Campaigners protest at Drogheda hospital over ‘first abortion’

‘Democracy is a very useful tool but it cannot dictate right and wrong,’ says activist

Anti-abortion protesters outside the gates of Our Lady of Lourdes Hospital, Drogheda on Monday. Photograph: Ciara Wilkinson

Anti-abortion protesters outside the gates of Our Lady of Lourdes Hospital, Drogheda on Monday. Photograph: Ciara Wilkinson

 

A group of “concerned citizens” stood in protest outside Our Lady of Lourdes Hospital, Drogheda, Co Louth on Monday morning after it was claimed on social media that the first abortion at the hospital was scheduled to take place.

The hospital has a busy maternity unit that serves a large portion of the north east of the country.

The seven-strong group held placards saying “Abortion is murder”, “Let him be born”, “Killing in progress”, and “Let her be born”.

One of the group, Charles Byrne, said, “it is a quiet protest. We are not going to leaflet people, we had the leaflets in the referendum; this is merely to show support for that child that is losing their life today.”

Mr Byrne was one of a number of people who took a legal challenge against the outcome of the referendum on the eighth amendment.

A post on Sunday night on the Facebook page “Pro-Life Ireland” claimed: “The first abortion in our Lady of Lourdes hospital is scheduled for first thing tomorrow morning Monday 7th. The priests in Drogheda have asked for prayers that the woman will have a change of heart overnight and not go through with the procedure. Please spread the word.”

Speaking at one of the main entrances to the hospital on Monday, Mr Byrne said “we are a group of concerned citizens who have come together”.

“I am here because I deeply and profoundly care about the right to life of every human being. I believe that every single human being is precious... Each individual is a unique person. We are here because we believe hospitals need to be places of care through compassion,” he said.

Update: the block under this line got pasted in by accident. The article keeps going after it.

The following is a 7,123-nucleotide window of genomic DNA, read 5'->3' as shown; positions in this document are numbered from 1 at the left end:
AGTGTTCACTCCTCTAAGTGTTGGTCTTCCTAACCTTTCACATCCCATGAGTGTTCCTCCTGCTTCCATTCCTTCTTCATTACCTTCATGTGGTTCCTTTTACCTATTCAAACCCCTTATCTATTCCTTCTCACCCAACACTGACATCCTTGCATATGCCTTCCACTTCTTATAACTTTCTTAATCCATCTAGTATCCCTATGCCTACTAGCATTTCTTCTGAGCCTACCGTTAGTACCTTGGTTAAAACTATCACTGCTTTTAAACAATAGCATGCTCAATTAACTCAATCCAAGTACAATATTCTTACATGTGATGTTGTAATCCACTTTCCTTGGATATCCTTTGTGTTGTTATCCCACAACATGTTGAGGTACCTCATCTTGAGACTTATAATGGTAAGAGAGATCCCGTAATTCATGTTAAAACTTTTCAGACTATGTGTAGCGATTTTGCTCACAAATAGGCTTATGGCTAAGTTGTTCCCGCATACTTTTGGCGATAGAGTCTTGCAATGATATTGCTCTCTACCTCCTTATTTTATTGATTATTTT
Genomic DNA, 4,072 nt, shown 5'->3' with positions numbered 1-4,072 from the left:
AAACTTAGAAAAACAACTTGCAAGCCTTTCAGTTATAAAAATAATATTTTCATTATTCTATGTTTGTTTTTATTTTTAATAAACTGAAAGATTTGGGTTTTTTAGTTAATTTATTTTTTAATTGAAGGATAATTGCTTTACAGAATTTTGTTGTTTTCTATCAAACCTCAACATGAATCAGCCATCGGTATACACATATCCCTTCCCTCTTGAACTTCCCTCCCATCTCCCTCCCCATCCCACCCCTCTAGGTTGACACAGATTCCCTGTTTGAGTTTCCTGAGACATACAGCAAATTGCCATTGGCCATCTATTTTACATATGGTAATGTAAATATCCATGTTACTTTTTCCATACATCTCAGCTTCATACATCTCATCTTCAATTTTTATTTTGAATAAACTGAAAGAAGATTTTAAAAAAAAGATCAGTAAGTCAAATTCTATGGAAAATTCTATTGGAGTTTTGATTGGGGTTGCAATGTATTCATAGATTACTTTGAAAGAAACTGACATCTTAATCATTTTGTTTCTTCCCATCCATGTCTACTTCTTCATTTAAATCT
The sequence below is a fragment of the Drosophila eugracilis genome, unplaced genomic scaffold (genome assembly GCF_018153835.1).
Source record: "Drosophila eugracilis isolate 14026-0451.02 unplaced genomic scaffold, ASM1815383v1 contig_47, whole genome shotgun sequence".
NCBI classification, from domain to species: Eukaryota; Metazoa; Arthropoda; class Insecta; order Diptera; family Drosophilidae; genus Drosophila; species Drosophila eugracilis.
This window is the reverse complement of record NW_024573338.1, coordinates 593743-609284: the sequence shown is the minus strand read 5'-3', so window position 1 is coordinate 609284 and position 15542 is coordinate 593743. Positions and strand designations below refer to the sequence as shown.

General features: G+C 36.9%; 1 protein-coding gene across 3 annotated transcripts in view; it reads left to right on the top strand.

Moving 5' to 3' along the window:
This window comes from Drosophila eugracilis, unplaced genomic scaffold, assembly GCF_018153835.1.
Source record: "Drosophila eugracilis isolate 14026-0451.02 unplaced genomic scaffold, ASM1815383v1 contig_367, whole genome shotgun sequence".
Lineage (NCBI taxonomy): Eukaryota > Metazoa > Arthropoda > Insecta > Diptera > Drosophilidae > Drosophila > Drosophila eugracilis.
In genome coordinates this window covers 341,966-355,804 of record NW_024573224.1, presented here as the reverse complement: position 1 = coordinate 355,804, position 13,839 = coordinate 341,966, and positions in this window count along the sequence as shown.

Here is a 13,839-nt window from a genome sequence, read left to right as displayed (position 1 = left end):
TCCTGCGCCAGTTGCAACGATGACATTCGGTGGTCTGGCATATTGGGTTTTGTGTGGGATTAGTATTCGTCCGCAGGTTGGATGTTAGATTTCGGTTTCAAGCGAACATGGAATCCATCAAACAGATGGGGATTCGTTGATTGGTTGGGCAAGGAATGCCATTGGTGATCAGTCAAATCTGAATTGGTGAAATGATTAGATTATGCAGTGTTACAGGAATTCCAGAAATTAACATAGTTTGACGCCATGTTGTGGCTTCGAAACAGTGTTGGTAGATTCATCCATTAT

Asked about the result of the referendum, in which a majority voted in favour of removing the constitutional ban on abortion, Mr Byrne said: “Justice does not come by majority. If 100 per cent of people voted for anything it does not make it right or wrong.

“Democracy is a very useful tool but it cannot dictate right and wrong. Is ending a human life right or wrong? That is my question to people.”

Also in the group was Anne Trainer from Ardee, Co Louth. She said all four of her children were born in Our Lady of Lourdes Hospital.

She said she nearly died after the birth of two of them and she spoke highly of the care she received.

“I started to haemorrhage on my third child and on my fourth child, he was three weeks old and I was brought in and nearly died. I had to have a life-saving operation.”

She said she was concerned about the staff involved. “It is heartbreaking what they [staff] are being asked to do.”

She also said she was also outside the hospital because “my third child has Down syndrome and I feel the Down syndrome community are a particular target”.

‘Ridiculous’

A number of pregnant women walked through the gates past the group. One woman, who did not want her name used, said, “it is ridiculous, it is a woman’s choice”.

The HSE does not comment on individual patients and on Monday it said it was not commenting on the matter.

However, Minister for Health Simon Harris said he found it “extraordinarily unedifying” for people to be identifying hospitals where the abortions were purportedly being carried out.

The Minister added if information regarding a patient had been leaked from the health service it would be very serious.

Earlier, Dr Peter Boylan, the HSE’s clinical adviser on the introduction of abortion, said he supported the introduction of safety or exclusion zones around hospitals and general practices to avoid such protests.

“The only people that need to know why a person is going into hospital for any sort of procedure is the doctor and nurses involved and the patient themselves,” he told Newstalk.